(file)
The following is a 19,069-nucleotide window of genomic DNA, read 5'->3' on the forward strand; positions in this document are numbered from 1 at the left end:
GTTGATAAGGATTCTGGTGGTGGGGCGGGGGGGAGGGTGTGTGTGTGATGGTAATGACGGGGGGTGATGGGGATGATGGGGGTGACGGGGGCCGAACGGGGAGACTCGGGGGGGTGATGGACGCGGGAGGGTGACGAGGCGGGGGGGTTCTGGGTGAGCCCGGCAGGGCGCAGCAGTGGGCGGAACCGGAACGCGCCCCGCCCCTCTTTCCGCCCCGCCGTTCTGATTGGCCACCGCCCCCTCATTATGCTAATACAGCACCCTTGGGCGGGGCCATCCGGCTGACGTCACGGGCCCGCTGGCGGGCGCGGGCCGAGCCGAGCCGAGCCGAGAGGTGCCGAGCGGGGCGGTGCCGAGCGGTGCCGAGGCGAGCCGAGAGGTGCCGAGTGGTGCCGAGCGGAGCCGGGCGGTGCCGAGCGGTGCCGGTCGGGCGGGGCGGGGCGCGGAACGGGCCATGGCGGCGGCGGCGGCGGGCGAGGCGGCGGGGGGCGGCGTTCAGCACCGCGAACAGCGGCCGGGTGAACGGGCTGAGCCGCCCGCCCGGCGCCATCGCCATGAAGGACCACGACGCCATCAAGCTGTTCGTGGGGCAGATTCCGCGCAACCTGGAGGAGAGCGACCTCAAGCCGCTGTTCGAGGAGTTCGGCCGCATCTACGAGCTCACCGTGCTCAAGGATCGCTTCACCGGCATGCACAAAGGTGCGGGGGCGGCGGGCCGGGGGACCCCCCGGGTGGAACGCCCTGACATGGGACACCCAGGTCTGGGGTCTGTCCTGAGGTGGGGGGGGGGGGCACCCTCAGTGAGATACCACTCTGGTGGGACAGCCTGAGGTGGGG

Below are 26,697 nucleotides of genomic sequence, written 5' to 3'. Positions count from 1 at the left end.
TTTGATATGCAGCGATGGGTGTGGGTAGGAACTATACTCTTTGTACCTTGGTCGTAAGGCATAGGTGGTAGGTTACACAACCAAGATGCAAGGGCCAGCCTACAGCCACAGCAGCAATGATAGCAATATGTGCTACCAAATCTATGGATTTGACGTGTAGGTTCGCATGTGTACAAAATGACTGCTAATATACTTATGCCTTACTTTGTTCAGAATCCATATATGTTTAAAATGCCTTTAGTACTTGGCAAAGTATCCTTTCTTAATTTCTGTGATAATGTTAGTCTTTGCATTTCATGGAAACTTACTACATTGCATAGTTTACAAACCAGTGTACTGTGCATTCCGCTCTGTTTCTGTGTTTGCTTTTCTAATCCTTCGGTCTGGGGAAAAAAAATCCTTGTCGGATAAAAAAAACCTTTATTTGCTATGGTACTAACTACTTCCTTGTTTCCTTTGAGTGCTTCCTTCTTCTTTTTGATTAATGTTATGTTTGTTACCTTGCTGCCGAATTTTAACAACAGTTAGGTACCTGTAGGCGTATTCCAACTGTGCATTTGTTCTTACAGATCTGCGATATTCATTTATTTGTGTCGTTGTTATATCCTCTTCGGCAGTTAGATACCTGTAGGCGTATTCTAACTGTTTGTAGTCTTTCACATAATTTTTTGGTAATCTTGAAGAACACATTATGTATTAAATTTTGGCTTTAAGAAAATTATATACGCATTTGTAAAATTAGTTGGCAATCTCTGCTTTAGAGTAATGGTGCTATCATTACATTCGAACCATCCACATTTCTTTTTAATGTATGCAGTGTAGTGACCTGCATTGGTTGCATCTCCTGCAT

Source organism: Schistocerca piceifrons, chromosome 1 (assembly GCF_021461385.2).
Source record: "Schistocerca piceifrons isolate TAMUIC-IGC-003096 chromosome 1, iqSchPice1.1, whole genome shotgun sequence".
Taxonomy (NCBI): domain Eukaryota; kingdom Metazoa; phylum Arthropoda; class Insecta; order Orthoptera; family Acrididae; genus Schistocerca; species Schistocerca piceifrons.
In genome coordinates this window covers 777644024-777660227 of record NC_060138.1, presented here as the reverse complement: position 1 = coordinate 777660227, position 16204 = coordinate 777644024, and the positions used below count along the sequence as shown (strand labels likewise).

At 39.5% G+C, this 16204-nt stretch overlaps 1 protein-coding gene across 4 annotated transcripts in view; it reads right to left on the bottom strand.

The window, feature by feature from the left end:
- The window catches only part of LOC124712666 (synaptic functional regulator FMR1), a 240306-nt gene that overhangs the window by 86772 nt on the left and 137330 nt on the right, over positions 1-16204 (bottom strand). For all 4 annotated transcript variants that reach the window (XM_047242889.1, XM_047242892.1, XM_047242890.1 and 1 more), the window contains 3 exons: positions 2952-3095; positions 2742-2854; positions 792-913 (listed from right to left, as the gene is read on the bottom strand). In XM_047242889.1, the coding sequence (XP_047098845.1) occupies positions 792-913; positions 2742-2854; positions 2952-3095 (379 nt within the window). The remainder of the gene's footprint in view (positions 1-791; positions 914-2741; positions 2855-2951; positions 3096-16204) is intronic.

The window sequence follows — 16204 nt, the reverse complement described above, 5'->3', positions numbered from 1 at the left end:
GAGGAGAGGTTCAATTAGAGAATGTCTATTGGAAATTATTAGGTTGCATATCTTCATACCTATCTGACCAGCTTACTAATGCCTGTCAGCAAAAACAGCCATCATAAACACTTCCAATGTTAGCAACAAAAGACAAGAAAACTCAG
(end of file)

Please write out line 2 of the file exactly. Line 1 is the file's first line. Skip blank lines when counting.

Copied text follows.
GTTGATAAGGATTCTGGTGGTGGGGCGGGGGGGAGGGTGTGTGTGTGATGGTAATGACGGGGGGTGATGGGGATGATGGGGGTGACGGGGGCCGAACGGGGAGACTCGGGGGGGTGATGGACGCGGGAGGGTGACGAGGCGGGGGGGTTCTGGGTGAGCCCGGCAGGGCGCAGCAGTGGGCGGAACCGGAACGCGCCCCGCCCCTCTTTCCGCCCCGCCGTTCTGATTGGCCACCGCCCCCTCATTATGCTAATACAGCACCCTTGGGCGGGGCCATCCGGCTGACGTCACGGGCCCGCTGGCGGGCGCGGGCCGAGCCGAGCCGAGCCGAGAGGTGCCGAGCGGGGCGGTGCCGAGCGGTGCCGAGGCGAGCCGAGAGGTGCCGAGTGGTGCCGAGCGGAGCCGGGCGGTGCCGAGCGGTGCCGGTCGGGCGGGGCGGGGCGCGGAACGGGCCATGGCGGCGGCGGCGGCGGGCGAGGCGGCGGGGGGCGGCGTTCAGCACCGCGAACAGCGGCCGGGTGAACGGGCTGAGCCGCCCGCCCGGCGCCATCGCCATGAAGGACCACGACGCCATCAAGCTGTTCGTGGGGCAGATTCCGCGCAACCTGGAGGAGAGCGACCTCAAGCCGCTGTTCGAGGAGTTCGGCCGCATCTACGAGCTCACCGTGCTCAAGGATCGCTTCACCGGCATGCACAAAGGTGCGGGGGCGGCGGGCCGGGGGACCCCCCGGGTGGAACGCCCTGACATGGGACACCCAGGTCTGGGGTCTGTCCTGAGGTGGGGGGGGGGGGCACCCTCAGTGAGATACCACTCTGGTGGGACAGCCTGAGGTGGGG